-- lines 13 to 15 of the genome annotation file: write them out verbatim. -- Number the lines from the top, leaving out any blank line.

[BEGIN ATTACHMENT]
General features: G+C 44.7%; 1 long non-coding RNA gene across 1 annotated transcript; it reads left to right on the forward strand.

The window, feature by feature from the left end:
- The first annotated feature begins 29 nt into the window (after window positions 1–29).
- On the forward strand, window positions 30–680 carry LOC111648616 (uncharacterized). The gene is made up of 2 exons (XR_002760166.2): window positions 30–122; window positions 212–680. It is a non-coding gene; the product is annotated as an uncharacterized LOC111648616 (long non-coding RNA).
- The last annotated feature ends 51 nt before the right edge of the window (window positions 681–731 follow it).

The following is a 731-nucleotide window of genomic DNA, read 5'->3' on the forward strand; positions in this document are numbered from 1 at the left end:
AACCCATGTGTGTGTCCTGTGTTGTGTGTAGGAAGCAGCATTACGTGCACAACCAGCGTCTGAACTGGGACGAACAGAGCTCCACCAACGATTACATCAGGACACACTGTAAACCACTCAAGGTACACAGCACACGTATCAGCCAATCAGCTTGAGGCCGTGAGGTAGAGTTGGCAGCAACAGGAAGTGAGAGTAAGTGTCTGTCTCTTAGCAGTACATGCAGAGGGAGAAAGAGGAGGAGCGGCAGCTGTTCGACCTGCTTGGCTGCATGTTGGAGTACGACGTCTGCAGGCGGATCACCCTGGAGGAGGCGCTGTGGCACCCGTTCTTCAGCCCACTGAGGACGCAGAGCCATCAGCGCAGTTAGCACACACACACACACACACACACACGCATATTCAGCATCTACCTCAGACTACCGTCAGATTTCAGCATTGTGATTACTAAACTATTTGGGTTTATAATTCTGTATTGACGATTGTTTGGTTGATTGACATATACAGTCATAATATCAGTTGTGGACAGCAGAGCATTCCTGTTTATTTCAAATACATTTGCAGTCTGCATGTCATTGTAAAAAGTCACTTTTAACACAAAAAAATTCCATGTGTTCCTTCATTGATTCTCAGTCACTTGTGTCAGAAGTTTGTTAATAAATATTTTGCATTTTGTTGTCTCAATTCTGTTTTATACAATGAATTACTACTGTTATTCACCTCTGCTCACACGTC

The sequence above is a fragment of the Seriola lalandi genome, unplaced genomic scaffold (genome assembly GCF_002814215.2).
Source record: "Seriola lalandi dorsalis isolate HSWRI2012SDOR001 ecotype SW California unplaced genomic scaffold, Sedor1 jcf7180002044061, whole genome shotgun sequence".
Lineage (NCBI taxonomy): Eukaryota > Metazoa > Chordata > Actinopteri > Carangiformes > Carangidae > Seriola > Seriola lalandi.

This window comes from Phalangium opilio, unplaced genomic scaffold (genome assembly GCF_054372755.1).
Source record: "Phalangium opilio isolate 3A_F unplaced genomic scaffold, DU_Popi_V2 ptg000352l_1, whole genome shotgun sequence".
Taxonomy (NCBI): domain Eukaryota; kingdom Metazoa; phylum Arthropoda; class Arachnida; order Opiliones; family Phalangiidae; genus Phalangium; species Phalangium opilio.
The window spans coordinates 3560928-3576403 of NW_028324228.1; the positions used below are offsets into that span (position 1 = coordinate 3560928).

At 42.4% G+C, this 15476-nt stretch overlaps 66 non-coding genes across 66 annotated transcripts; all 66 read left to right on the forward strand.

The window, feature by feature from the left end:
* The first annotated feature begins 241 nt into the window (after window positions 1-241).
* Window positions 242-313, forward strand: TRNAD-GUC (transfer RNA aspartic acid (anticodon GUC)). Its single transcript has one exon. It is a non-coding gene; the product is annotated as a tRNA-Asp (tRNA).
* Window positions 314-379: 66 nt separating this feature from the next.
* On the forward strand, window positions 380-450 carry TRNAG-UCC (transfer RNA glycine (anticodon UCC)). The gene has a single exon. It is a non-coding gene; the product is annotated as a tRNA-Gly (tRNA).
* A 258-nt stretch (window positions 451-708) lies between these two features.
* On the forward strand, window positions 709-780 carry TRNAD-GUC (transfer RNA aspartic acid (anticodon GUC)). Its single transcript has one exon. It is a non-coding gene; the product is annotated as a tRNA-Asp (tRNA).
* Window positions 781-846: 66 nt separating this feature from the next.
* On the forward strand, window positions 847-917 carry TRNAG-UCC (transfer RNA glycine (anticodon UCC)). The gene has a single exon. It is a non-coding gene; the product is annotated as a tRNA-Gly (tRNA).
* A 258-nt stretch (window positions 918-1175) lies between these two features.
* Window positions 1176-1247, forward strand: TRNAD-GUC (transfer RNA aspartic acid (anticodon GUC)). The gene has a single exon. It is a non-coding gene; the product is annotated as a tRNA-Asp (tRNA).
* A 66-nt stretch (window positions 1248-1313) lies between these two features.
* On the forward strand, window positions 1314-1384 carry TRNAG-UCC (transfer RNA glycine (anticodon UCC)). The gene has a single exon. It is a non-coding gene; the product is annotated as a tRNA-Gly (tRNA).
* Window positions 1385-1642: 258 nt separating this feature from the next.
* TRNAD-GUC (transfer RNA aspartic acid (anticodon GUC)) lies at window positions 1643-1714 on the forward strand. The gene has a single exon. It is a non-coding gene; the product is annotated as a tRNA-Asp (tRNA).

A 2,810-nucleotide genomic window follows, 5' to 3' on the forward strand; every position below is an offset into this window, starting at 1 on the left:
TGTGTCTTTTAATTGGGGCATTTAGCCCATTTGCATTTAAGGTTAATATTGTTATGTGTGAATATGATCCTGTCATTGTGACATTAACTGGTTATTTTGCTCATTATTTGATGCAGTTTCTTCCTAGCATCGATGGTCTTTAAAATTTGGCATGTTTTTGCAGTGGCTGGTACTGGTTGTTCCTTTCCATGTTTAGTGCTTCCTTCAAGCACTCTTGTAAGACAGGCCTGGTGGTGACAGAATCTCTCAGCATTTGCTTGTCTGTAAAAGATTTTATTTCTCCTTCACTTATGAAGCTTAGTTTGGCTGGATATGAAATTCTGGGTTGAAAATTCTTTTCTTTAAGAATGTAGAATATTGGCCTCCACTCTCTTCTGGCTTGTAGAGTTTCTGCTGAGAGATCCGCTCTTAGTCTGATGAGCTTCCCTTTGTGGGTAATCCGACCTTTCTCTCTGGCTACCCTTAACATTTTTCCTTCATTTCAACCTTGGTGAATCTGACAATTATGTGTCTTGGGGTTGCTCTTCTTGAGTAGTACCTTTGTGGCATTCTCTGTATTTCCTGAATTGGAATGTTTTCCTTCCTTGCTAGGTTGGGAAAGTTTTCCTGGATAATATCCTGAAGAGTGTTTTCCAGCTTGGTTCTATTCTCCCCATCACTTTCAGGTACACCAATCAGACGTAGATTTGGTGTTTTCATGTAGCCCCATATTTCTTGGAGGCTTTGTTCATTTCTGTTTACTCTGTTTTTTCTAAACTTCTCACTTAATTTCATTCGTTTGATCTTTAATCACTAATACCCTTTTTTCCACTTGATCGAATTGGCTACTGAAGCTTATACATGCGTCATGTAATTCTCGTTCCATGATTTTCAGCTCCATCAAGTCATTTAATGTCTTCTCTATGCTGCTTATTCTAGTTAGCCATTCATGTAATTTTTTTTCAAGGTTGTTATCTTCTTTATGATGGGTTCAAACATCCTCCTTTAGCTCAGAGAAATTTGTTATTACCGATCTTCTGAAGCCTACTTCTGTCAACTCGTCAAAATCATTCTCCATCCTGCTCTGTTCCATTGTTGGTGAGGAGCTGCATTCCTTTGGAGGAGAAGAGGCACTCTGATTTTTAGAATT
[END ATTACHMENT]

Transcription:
Taxonomy (NCBI): domain Eukaryota; kingdom Metazoa; phylum Arthropoda; class Arachnida; order Opiliones; family Phalangiidae; genus Phalangium; species Phalangium opilio.
The window spans coordinates 3560928-3576403 of NW_028324228.1; the positions used below are offsets into that span (position 1 = coordinate 3560928).

At 42.4% G+C, this 15476-nt stretch overlaps 66 non-coding genes across 66 annotated transcripts; all 66 read left to right on the forward strand.